Come Easter and Lent is ending. Spring is starting, the days are getting longer, the air is getting milder and summer is not far away either. And with the warmer period a whole new range of fresh foods is enjoyed, but of course Easter has some great food traditions as well.
When we think of Easter, we think eggs! Coloured hard boiled eggs are probably one of the first things that come to mind. The tradition of decorating real eggs for Easter dates back to the Middle Ages. In 1290 the English king, Edward I, ordered 450 eggs to be covered in gold leaf to be given as Easter presents. It is thought that the bright hues used to decorate Easter eggs were meant to mirror the colors of the reawakening spring growth.
Another favourite are Hot Cross Buns, which derived from ancient Anglo-Saxons who baked those wheat cakes in honour of the springtime godddess, Eostre. There is a centuries old children's rhyme: "Hot cross buns, Hot cross buns, one a penny, two a penny, Hot cross buns." Dating back to medieval times, the buns were traditionally eaten on Good Friday, but they are now popular all around the Easter season. The shape of the bun was said to represent the stone that sealed Jesus's tomb, while the spices were a reminder of those with which his body was buried.
The classic Easter meal in the UK is roast lamb. It goes back to earlier traditions, refering to the first Passover of the Jewish people. The sacrificial lamb was roasted and eaten, together with unleavened bread and bitter herbs in hopes that the angel of God would pass over their homes and bring no harm. As Hebrews converted to Christianity, they naturally brought along their traditions with them. Christians refer to Jesus as The Lamb of God, thus, the traditions merged.
After the lean months of winter and the weeks of Lent leading up to Easter, food at Easter still remains a special treat. Easter day, like Christmas day, is also associated with special food.
Eggs are usually served at breakfast, but they can also be prepared as a snack or appetizer before a larger meal or party.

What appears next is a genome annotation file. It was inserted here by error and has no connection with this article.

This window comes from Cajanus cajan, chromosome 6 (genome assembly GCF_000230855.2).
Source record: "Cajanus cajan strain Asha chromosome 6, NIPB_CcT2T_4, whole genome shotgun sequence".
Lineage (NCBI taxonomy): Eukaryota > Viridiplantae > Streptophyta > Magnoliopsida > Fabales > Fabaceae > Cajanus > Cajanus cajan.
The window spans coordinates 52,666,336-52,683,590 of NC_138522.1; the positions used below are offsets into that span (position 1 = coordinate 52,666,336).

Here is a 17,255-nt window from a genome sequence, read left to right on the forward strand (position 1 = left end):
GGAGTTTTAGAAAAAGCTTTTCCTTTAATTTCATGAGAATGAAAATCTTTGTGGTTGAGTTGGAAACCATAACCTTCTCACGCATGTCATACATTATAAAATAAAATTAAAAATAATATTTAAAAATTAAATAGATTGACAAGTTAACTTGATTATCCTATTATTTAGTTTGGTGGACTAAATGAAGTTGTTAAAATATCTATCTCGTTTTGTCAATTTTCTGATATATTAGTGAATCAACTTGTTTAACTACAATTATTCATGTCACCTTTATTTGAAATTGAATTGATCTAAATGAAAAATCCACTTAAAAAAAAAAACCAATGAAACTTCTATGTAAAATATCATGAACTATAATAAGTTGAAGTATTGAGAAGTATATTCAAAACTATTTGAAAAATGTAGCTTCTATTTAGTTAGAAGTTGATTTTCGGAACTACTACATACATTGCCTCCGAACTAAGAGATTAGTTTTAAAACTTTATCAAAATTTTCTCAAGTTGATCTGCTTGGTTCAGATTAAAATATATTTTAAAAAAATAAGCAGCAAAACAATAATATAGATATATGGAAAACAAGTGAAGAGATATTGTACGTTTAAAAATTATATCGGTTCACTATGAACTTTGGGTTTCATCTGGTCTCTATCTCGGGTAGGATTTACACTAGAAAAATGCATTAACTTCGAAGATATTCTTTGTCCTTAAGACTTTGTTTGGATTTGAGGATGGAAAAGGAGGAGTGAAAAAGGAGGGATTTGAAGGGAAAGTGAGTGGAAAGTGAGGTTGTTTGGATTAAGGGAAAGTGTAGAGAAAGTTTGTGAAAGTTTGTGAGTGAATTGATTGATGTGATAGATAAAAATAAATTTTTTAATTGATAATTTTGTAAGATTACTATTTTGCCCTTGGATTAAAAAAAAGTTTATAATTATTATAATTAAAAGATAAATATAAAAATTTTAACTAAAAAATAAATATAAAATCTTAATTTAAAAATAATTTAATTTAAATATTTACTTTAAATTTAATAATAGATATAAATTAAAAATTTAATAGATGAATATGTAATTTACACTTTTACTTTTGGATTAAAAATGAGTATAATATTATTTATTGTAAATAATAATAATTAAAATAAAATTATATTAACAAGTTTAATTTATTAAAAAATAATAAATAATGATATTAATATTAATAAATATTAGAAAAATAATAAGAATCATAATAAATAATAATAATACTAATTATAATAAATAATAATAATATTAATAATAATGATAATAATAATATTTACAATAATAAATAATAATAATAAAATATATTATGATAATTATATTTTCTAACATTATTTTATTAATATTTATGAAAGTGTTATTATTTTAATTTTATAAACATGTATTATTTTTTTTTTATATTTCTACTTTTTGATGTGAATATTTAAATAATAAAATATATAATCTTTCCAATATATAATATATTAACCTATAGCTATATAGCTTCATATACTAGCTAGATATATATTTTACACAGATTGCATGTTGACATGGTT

Roast lamb, is the traditional meat for the main meal on Easter Day. It is served with mint sauce and vegetables.
The traditional Easter pudding is custard tarts sprinkled with currants and flat Easter biscuits. Easter biscuits contain spices, currants and sometimes grated lemon rind.
Simnel cake, a rich fruitcake covered with a thick layer of almond paste. Usually baked for tea.
Hot cross buns are sweet treats, fragrant with fruit and spices, are marked with a cross, either slashed into the dough before baking, or drizzled on in icing afterwards.
Last but not least a good Chocolate Easter Egg is part of every Easter celebration!
Gifts and Traditions
The first eggs given at Easter were birds eggs. These eggs were painted in bright colours to give them further meaning as a gift.
As chocolate became more wide spread in the 20th Century, a chocolate version of the traditional painted egg was developed. Today we can buy all sorts of chocolate eggs with different flavours and in various sizes. Chocolate Easter Eggs can be hollow or have a filling.
Egg hunts are a very special treats for kids. Chocolate eggs are hidden for the children to find on the traditional Easter Egg Hunt. This game has been linked to the Easter Bunny, which only arrived in England relatively recently.
Another British Easter custom is egg rolling or the egg race, when competitors try to be the first to roll their egg across a course or down a hill… without breaking it!
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